Wash. DC - Memorials, Arlington, Smithsonian

Trip Start Apr 17, 2011
Trip End Jul 20, 2011

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Flag of United States  , District of Columbia
Sunday, May 15, 2011

We arrived in "DC" in the late afternoon and had a chance to settle into our hotel before going on a night tour and to a restaurant for dinner.

Our hotel was the "Omni Shoreham" and we were told that it was one of the premier hotels in the Washington DC area.  Apparently it had been used as a venue for a Presidental Inaugeration Dinner and also many celebrities had performed there.  It was certainly the biggest hotel we stayed at, and also had a beautiful lobby & restaurant.  Because we wanted to stay on in DC for a couple of days after the tour we considered staying in the same hotel for a couple more nights.  However, after being told that it would cost $600+ per night we decided to find a hotel that fit our buget a bit better!  We found one in Arlington that fit the bill and was near the subway so that worked out well.

Washington DC is a city of national memorials, museums and significant national sites.  Our first night we visited the Marine Corps Memorial (also known as the "Iwo Jima Memorial").  It was hard to take pics in the dark, but this memorial was very significant to me (Kathy) because my nephew Kyle is currently serving as a helicopter crew chief in the Marines (at an undisclosed location somewhere in the Middle East).

The next day we spent the morning with a tour guide from Washington DC visiting many other memorials and significant locations.  The Korean Veterans Memorial, the Vietnam War Memorial and the Lincoln Memorial are all very close to one another and so we got off the bus and explored these memorials on foot.  The Vietnam Veterans Memorial is very moving with thousands of names etched into black granite.  Sometimes you would see someone doing a rubbing of the name of a loved one.  The Lincoln Memorial is huge, very impressive structure with a large statue of Lincoln seated in it.  Lincoln was instrumental in keeping the states united when the South wanted to seccede from the Union of States. On the back of the US penny there is ithe imprint of this famous memorial.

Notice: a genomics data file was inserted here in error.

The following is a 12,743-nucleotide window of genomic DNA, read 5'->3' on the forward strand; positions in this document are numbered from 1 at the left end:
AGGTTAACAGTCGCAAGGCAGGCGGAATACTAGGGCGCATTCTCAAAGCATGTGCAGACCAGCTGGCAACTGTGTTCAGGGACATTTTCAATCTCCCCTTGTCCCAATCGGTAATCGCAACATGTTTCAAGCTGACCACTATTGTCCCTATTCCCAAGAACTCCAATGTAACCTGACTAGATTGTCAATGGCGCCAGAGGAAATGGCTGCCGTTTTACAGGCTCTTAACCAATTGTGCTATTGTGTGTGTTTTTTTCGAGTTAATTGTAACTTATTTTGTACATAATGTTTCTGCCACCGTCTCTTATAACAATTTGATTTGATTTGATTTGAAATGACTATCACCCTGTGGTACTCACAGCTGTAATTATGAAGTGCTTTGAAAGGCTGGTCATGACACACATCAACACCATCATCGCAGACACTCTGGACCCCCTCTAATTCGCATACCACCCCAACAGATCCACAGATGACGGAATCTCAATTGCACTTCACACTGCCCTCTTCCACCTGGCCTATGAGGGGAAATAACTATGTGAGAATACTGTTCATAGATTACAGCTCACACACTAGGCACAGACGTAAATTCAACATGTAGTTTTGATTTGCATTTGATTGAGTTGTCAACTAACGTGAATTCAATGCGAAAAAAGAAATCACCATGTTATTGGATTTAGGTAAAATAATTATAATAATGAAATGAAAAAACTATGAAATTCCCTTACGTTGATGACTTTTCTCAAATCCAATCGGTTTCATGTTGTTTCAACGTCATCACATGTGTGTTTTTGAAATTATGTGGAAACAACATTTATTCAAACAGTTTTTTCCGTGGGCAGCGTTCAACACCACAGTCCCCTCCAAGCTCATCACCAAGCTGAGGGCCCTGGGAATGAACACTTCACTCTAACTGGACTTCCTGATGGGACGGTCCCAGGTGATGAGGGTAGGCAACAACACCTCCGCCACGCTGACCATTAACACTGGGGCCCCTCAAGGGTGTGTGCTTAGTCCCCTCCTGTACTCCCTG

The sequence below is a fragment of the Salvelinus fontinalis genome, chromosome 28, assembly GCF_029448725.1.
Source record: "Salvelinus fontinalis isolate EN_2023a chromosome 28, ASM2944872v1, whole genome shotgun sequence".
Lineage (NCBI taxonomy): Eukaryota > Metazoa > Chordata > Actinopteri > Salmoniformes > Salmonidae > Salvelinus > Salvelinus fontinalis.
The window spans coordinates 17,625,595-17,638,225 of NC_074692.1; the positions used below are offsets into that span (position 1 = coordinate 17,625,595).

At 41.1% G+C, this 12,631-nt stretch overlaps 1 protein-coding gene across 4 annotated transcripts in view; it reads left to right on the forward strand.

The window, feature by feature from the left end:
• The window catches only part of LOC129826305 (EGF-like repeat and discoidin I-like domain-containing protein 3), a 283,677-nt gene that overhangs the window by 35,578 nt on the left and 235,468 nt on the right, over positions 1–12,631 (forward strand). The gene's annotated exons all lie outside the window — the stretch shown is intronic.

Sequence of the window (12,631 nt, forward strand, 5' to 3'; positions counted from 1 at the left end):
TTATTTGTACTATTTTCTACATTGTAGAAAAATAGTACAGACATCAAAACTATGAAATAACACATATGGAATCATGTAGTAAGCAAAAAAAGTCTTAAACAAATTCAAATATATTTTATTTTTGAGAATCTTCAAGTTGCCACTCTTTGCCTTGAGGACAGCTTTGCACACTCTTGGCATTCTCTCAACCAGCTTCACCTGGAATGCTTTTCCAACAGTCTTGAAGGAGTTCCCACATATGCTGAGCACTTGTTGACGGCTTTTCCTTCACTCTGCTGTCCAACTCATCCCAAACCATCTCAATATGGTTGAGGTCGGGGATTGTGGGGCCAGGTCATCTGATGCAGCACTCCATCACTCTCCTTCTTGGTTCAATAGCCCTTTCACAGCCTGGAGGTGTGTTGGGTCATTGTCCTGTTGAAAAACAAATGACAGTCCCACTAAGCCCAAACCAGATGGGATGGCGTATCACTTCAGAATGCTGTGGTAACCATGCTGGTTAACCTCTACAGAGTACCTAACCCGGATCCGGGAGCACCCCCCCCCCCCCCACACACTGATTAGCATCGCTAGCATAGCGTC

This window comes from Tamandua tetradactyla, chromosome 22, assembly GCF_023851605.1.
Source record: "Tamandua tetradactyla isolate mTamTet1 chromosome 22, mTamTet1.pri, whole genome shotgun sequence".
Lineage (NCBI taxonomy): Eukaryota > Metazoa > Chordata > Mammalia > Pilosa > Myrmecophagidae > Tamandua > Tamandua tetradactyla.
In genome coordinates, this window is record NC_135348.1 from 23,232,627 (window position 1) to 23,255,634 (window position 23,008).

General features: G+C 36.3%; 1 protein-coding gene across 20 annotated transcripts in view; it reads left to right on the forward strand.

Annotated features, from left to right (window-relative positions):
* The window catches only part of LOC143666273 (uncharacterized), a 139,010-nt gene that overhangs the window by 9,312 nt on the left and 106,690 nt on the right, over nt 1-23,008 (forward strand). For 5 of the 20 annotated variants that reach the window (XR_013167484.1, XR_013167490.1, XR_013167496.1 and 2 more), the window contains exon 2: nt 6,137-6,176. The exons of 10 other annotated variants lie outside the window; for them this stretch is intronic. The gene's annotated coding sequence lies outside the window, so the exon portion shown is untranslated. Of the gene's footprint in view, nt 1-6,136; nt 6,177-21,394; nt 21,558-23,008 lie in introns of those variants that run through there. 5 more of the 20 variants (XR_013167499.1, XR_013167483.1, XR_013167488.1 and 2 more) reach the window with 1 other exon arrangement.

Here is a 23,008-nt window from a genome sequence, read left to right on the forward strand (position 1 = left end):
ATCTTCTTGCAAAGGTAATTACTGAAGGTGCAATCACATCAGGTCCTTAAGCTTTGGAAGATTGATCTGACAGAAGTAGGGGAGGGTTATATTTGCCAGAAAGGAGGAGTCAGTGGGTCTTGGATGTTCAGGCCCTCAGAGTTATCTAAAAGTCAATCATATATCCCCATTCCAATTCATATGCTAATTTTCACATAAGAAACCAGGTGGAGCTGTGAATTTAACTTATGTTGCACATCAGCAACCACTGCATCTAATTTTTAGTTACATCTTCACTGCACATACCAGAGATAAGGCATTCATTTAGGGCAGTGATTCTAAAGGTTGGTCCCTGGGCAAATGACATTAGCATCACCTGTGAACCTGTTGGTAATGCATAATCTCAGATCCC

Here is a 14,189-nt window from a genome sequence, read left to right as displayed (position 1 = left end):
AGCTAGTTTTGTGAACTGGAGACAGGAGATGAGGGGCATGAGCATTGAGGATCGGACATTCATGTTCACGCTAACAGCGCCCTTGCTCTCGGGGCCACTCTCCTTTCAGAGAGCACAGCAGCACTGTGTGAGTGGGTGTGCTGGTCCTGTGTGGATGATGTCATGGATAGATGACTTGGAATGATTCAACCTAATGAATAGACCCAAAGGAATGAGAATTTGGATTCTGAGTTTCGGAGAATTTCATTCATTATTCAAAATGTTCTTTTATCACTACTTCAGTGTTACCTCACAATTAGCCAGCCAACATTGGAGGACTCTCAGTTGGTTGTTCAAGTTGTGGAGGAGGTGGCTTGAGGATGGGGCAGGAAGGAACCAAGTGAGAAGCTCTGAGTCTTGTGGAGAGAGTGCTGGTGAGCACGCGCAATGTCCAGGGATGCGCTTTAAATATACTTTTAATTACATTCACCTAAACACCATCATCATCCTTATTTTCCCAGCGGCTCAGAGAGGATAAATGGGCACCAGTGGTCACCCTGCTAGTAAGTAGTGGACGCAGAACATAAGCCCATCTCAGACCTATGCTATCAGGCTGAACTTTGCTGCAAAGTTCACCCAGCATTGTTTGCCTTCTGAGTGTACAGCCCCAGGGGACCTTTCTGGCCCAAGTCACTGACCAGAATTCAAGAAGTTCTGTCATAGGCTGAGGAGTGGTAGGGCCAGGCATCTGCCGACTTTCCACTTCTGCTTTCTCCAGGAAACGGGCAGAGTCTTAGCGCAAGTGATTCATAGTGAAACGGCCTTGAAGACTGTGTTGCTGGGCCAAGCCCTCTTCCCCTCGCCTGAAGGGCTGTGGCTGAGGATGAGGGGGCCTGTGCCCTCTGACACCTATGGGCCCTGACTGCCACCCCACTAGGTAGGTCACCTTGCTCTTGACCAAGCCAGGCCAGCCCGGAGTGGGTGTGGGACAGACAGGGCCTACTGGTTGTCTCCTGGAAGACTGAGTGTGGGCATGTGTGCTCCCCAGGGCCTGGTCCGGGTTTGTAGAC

The memorial that I found most significant was the Korean War Memorial.  Each memorial incorporates a lot of symbolism and the original plan for the memorial was to have 38 statues, but it was decided that it would be too expensive.  Instead, a granite wall was designed with dozens of images of service people etched into it.  Because the wall is so smooth and shiny, there is a clear reflection of the 19 statues, so 38 images are seen.

During this tour we also visited Arlington National Cemetery.  People allowed to be buried at Arlington are serving & retired military and their spouses and minor children.  It's a sober and sacred location for all Americans.  Not all of the cemetery is open to tourists, but we were shown the burial place of John F. Kennedy, Robert & Teddy Kennedy.  The Mulhearns also have a personal friend buried here, so we were able to go back later to visit Johnnie Roberts' grave and lay flowers there for the family.

The bus tour ended about noon and we were dropped off near the Smithsonian Air and Space Museum.  (James Smithson was an Englishman who never visited the US but was a great admirer of the country, so when he died in the 1830's he bequethed $508,000 to the US specifically to create a museum - this has expanded over the years to include 20 different museums.  The ones we visited this day were the Air & Space Museum (the most popular of the 20 museums with 8.3 million visitors last year alone!) and the Museum of Natural History.  We also visited the National Archives and saw the original Declaration of Independence and Constitution. (These are the original "National Treasures" in case you saw the movie by that name!).  Heading back to the hotel we stopped in to see the Spy Museum, which was very interesting.  (We accidently entered via the Exit, so only saw the end of the exhibits!).
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